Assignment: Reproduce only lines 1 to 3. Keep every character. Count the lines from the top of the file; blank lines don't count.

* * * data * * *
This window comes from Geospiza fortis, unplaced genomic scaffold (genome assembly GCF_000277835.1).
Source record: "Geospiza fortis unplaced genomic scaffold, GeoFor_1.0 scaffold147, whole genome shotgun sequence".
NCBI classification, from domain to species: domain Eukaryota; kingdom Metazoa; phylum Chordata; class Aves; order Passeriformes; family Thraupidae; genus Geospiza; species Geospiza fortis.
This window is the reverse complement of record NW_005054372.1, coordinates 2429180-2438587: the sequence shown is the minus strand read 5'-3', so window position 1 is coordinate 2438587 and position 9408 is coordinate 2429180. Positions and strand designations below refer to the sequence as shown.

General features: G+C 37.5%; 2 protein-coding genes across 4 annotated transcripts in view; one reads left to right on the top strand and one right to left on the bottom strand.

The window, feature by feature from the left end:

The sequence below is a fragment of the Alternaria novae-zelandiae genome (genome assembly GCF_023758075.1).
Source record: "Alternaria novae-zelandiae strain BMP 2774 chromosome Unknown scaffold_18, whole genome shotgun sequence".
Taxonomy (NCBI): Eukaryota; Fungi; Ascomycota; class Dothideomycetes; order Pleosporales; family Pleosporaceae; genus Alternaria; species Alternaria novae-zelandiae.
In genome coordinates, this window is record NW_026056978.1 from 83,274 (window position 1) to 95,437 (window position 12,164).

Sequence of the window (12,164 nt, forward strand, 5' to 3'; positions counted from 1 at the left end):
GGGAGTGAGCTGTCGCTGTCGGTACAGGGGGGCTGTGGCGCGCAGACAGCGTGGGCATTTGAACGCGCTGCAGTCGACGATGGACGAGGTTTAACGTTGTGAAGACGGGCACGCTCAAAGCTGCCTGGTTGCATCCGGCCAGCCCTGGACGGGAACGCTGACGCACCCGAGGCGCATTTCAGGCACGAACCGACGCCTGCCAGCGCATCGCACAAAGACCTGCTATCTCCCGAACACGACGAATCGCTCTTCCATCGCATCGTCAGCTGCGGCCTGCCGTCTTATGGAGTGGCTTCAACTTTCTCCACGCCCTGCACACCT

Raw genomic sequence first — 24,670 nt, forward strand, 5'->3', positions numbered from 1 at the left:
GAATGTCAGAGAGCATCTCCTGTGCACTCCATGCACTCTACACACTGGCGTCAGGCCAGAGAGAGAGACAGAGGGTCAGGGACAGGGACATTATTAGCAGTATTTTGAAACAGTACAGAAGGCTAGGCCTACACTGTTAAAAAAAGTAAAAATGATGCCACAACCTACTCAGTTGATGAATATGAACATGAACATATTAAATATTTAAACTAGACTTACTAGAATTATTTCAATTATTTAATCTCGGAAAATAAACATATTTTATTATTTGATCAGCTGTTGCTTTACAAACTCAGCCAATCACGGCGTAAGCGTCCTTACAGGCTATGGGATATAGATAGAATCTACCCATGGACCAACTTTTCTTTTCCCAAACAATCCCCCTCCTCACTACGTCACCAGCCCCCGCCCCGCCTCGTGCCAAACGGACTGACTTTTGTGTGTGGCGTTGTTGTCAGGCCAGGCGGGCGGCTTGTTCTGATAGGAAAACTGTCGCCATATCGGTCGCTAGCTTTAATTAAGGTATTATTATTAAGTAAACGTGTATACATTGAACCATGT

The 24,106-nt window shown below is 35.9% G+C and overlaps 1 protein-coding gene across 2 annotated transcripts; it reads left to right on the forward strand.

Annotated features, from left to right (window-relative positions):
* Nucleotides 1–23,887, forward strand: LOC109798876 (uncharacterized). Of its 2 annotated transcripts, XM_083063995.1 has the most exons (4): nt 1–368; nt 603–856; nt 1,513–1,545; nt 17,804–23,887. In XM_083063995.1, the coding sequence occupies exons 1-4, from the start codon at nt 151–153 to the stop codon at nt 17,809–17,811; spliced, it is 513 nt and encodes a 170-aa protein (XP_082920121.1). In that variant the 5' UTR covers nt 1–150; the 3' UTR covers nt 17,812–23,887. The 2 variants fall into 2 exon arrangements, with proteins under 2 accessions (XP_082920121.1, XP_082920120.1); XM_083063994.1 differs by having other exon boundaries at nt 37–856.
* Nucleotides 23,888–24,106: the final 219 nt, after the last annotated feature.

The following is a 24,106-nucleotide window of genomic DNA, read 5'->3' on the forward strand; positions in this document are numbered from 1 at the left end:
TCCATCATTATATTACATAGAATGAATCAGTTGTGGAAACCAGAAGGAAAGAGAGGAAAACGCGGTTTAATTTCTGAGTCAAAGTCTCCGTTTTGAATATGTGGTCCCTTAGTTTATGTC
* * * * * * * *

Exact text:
This window comes from Geospiza fortis, unplaced genomic scaffold (genome assembly GCF_000277835.1).
Source record: "Geospiza fortis unplaced genomic scaffold, GeoFor_1.0 scaffold147, whole genome shotgun sequence".
NCBI classification, from domain to species: domain Eukaryota; kingdom Metazoa; phylum Chordata; class Aves; order Passeriformes; family Thraupidae; genus Geospiza; species Geospiza fortis.